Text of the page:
When the COVID-19 pandemic hit, the Elton John AIDS Foundation introduced its COVID-19 Emergency Fund, allowing past grant recipients the opportunity to receive additional funding for relief efforts.

CAMC applied and was awarded $25,000 in grant funding over a six-month period.

"We applied for the COVID grant to support the existing harm reduction pieces along with the necessary COVID elements," said Christine Teague, CAMC Ryan White Program director. "We were already providing HIV testing, Hepatitis C testing, bleach kits, information on the syringe exchange, naloxone and referrals to other agencies for services. We felt like the COVID application could be a natural extension of that work."

As many businesses and services were closing due to the pandemic, CAMC teamed up with WV Health Right, a free medical clinic, and Manna Meal, a soup kitchen, both located in Charleston. Together, the organizations held events daily at a local church in an effort to provide the most effective care possible to those in need.

"WV Health Right supplied the mobile medical unit, along with a nurse practitioner and a social worker," Teague said. "We provided basic medical screenings, COVID screenings, HIV screenings and naloxone, but we also provided basic prevention messaging and important supplies like hand sanitizer, masks and information on social distancing."

The city of Charleston has a homeless population of around 300 individuals, and these organizations were routinely interacting with at least 75 of these individuals daily. Two of those individuals, Daniel Jarvis and Raymond Hoover, made sure to take advantage of the services as much as possible.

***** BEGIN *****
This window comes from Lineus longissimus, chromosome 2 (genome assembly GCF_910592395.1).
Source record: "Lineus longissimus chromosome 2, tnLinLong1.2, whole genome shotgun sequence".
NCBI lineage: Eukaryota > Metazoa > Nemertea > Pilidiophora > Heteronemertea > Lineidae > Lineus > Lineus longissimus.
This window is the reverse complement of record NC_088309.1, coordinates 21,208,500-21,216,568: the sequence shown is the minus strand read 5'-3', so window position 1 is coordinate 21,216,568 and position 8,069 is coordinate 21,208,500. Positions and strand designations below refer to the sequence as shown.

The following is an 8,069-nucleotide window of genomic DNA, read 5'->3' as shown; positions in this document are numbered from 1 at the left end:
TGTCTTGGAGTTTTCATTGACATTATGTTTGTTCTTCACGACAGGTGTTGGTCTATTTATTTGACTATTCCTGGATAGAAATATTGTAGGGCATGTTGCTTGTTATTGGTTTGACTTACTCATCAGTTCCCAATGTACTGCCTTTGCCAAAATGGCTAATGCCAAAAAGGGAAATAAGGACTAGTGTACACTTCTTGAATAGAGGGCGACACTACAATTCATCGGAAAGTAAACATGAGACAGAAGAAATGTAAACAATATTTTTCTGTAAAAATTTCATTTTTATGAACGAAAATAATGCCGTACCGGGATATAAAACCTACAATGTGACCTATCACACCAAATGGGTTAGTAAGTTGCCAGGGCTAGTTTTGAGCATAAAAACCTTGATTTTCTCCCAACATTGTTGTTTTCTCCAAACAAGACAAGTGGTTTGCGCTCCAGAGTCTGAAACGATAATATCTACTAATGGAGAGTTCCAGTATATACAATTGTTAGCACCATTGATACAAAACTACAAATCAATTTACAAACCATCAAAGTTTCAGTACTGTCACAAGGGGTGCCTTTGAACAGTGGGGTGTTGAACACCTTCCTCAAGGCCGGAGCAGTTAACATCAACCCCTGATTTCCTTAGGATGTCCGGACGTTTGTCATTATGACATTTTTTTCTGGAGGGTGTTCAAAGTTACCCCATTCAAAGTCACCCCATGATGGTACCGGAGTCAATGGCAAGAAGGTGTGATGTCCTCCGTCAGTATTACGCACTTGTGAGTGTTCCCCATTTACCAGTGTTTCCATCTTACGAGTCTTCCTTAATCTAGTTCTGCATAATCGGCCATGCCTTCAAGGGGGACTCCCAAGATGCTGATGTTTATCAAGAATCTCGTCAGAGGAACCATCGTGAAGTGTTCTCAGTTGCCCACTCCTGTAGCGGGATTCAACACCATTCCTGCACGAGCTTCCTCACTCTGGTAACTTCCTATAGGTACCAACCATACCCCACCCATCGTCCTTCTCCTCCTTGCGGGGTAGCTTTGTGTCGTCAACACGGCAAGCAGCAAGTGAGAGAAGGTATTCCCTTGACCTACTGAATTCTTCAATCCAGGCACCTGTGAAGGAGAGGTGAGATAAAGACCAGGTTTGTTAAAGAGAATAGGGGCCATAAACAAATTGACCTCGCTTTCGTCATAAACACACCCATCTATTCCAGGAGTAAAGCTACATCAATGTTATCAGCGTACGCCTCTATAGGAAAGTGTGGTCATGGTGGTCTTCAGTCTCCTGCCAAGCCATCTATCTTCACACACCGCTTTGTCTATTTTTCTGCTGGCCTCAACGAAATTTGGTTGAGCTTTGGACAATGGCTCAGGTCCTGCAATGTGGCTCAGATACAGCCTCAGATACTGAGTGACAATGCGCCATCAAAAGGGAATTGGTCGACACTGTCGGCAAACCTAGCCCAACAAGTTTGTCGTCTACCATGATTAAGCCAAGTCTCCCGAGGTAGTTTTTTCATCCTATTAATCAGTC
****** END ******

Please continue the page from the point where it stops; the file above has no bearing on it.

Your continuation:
"We're used to going to the clinic, so to have it on site daily made it a lot more accessible," Jarvis said. "I was a little leery at first because of the pandemic, but over time, we learned how safe it was. They were really good about performing temperature checks and providing medical care to those that needed it during this time."

"The daily access was extremely helpful," Hoover said. "Staying on top of the HIV testing was also beneficial because we didn't want to let that go by the wayside during this pandemic."

The funds received during this difficult time have enabled CAMC and other organizations in the community to continue the important work they do each day. As the city begins to open back up, the care provided by CAMC will continue without interruption.

"The grant really benefitted the organizations because they didn't have to absorb any of the costs associated with these services," Teague said. "Even though we were already providing these services, this was the perfect initiative to help."

For nearly 30 years, the Elton John AIDS Foundation has provided funding throughout the world to organizations focused on ending the AIDS epidemic. With an emphasis on HIV testing, advocacy and connecting people to treatment and care, these organizations work to deliver HIV programs that will have a lasting impact in the communities they serve.

"CAMC was an Elton John AIDS Foundation recipient back in 2016, 2017 and 2018," Teague said. "We received the grant funds to support outreach and to develop a harm reduction program for individuals that live in the southern part of the state."

The funds from the Elton John AIDS Foundation focus primarily on communities with a heightened HIV risk. In Charleston, the homeless population is one such community.